[17:08] So think about:

  • What can you do to make a better product?
  • What can you do to make a better shot?
  • What else can you do to make this something you could be proud of?
  • What if you went ahead and made an additional version of this, which is entirely yours, just to present them with an option?

[17:46] But more than anything, it’s about being able to think for yourself and do that without being high maintenance. This is more of a rant that comes from my experience as a Supervisor. Before that, when I was a junior artist myself, it took me a while to get it. But once I did, it changed everything. I would also make sure to communicate if I’ve underestimated how long a shot would take. If I say I’m going to deliver — I’m going to do it. Once I started doing that, I was invited into meetings or the Flame Suite with the team. The difference in how I was being treated was obvious.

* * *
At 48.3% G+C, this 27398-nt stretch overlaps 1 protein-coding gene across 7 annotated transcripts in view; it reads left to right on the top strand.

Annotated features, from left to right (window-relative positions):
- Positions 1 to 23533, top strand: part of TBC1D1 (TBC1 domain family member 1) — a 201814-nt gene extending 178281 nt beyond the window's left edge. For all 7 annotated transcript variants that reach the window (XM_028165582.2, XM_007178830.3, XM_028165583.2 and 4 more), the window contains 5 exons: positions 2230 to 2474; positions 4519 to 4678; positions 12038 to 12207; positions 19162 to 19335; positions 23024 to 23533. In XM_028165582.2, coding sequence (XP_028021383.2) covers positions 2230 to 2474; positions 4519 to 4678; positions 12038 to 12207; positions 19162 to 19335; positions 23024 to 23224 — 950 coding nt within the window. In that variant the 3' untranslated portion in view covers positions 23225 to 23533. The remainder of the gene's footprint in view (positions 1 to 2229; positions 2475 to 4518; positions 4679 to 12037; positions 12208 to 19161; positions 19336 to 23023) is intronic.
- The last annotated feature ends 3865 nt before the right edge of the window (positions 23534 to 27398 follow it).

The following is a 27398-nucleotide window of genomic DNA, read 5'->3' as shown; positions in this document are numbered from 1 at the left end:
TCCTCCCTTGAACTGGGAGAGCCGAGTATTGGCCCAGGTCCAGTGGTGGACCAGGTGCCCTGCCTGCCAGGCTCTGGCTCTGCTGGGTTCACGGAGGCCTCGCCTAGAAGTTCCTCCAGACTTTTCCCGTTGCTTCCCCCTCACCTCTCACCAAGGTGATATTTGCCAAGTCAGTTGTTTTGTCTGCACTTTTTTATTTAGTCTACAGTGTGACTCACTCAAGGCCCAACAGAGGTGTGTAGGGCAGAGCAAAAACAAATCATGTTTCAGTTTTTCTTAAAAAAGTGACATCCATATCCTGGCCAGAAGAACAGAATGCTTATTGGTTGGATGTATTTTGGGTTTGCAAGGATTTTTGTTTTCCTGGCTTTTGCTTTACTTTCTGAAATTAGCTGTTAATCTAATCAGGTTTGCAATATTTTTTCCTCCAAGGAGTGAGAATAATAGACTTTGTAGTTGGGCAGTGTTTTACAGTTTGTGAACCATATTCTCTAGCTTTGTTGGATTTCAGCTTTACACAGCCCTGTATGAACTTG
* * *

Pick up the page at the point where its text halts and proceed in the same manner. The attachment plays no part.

[19:29] I saw a video recently by an artist who refused to work for studios because he didn’t feel that he had any creative control. That sounded insane to me! The person was obviously a junior artist. He hated working for a studio and whenever the studio would give him notes, he would just deliver what they asked and figure out how to do less work. That’s where taking pride in what you do is so important! If you don’t, you shouldn’t do this work. Now, working from home — for yourself — is great once you’ve gotten to a certain level. But don’t do it just so that you have the so-called “complete creative control”. That doesn’t exist. The only time it exists is when a client doesn’t know what they’re asking for; because they themselves don’t care about how the product looks. If a client / studio cares, they’re going to be very hands-on. They’re a professional team of people! It’s so important to recognize that. If you want to work with amature clients, you may get some creative control.